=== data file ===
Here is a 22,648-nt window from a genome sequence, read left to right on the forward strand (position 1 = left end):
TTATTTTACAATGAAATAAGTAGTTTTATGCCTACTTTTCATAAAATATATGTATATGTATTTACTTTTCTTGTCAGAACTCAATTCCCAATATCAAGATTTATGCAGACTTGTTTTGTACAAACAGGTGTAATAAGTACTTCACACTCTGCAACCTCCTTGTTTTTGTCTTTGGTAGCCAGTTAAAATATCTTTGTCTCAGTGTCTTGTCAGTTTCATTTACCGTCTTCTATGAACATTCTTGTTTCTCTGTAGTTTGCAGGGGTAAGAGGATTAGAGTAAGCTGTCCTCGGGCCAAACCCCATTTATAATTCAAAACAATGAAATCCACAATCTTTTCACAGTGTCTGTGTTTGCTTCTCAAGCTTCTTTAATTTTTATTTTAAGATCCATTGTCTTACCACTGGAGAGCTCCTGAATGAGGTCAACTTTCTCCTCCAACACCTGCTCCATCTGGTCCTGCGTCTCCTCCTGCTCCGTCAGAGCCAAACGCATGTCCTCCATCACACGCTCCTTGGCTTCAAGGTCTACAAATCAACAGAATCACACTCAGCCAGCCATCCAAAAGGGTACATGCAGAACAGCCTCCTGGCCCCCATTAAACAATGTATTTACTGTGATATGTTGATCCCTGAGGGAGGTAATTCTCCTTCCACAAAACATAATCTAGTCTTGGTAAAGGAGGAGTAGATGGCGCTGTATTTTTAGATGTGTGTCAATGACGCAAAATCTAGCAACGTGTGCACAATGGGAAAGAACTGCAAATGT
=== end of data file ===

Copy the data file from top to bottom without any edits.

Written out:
Here is a 22,648-nt window from a genome sequence, read left to right on the forward strand (position 1 = left end):
TTATTTTACAATGAAATAAGTAGTTTTATGCCTACTTTTCATAAAATATATGTATATGTATTTACTTTTCTTGTCAGAACTCAATTCCCAATATCAAGATTTATGCAGACTTGTTTTGTACAAACAGGTGTAATAAGTACTTCACACTCTGCAACCTCCTTGTTTTTGTCTTTGGTAGCCAGTTAAAATATCTTTGTCTCAGTGTCTTGTCAGTTTCATTTACCGTCTTCTATGAACATTCTTGTTTCTCTGTAGTTTGCAGGGGTAAGAGGATTAGAGTAAGCTGTCCTCGGGCCAAACCCCATTTATAATTCAAAACAATGAAATCCACAATCTTTTCACAGTGTCTGTGTTTGCTTCTCAAGCTTCTTTAATTTTTATTTTAAGATCCATTGTCTTACCACTGGAGAGCTCCTGAATGAGGTCAACTTTCTCCTCCAACACCTGCTCCATCTGGTCCTGCGTCTCCTCCTGCTCCGTCAGAGCCAAACGCATGTCCTCCATCACACGCTCCTTGGCTTCAAGGTCTACAAATCAACAGAATCACACTCAGCCAGCCATCCAAAAGGGTACATGCAGAACAGCCTCCTGGCCCCCATTAAACAATGTATTTACTGTGATATGTTGATCCCTGAGGGAGGTAATTCTCCTTCCACAAAACATAATCTAGTCTTGGTAAAGGAGGAGTAGATGGCGCTGTATTTTTAGATGTGTGTCAATGACGCAAAATCTAGCAACGTGTGCACAATGGGAAAGAACTGCAAATGT